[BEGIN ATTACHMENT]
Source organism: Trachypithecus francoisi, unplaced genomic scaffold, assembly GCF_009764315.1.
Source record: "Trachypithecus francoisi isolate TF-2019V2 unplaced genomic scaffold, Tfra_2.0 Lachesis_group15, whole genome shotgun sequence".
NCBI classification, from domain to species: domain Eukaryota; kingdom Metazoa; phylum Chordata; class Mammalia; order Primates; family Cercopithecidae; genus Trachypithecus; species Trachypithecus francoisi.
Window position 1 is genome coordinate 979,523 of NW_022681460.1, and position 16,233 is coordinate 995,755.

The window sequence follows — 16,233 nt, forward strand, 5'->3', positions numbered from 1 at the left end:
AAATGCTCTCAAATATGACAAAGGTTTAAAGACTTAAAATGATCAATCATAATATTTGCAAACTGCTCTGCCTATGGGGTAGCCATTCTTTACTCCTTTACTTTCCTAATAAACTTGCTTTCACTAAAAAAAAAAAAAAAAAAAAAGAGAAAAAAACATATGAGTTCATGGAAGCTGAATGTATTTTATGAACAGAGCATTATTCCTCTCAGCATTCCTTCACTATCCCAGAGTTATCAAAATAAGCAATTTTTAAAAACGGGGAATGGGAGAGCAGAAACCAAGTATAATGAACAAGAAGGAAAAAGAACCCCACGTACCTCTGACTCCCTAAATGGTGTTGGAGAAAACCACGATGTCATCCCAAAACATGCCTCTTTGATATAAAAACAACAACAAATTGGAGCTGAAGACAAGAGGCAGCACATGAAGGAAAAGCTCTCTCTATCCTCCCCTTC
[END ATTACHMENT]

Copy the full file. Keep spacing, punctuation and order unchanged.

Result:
Source organism: Trachypithecus francoisi, unplaced genomic scaffold, assembly GCF_009764315.1.
Source record: "Trachypithecus francoisi isolate TF-2019V2 unplaced genomic scaffold, Tfra_2.0 Lachesis_group15, whole genome shotgun sequence".
NCBI classification, from domain to species: domain Eukaryota; kingdom Metazoa; phylum Chordata; class Mammalia; order Primates; family Cercopithecidae; genus Trachypithecus; species Trachypithecus francoisi.
Window position 1 is genome coordinate 979,523 of NW_022681460.1, and position 16,233 is coordinate 995,755.

The window sequence follows — 16,233 nt, forward strand, 5'->3', positions numbered from 1 at the left end:
AAATGCTCTCAAATATGACAAAGGTTTAAAGACTTAAAATGATCAATCATAATATTTGCAAACTGCTCTGCCTATGGGGTAGCCATTCTTTACTCCTTTACTTTCCTAATAAACTTGCTTTCACTAAAAAAAAAAAAAAAAAAAAAGAGAAAAAAACATATGAGTTCATGGAAGCTGAATGTATTTTATGAACAGAGCATTATTCCTCTCAGCATTCCTTCACTATCCCAGAGTTATCAAAATAAGCAATTTTTAAAAACGGGGAATGGGAGAGCAGAAACCAAGTATAATGAACAAGAAGGAAAAAGAACCCCACGTACCTCTGACTCCCTAAATGGTGTTGGAGAAAACCACGATGTCATCCCAAAACATGCCTCTTTGATATAAAAACAACAACAAATTGGAGCTGAAGACAAGAGGCAGCACATGAAGGAAAAGCTCTCTCTATCCTCCCCTTC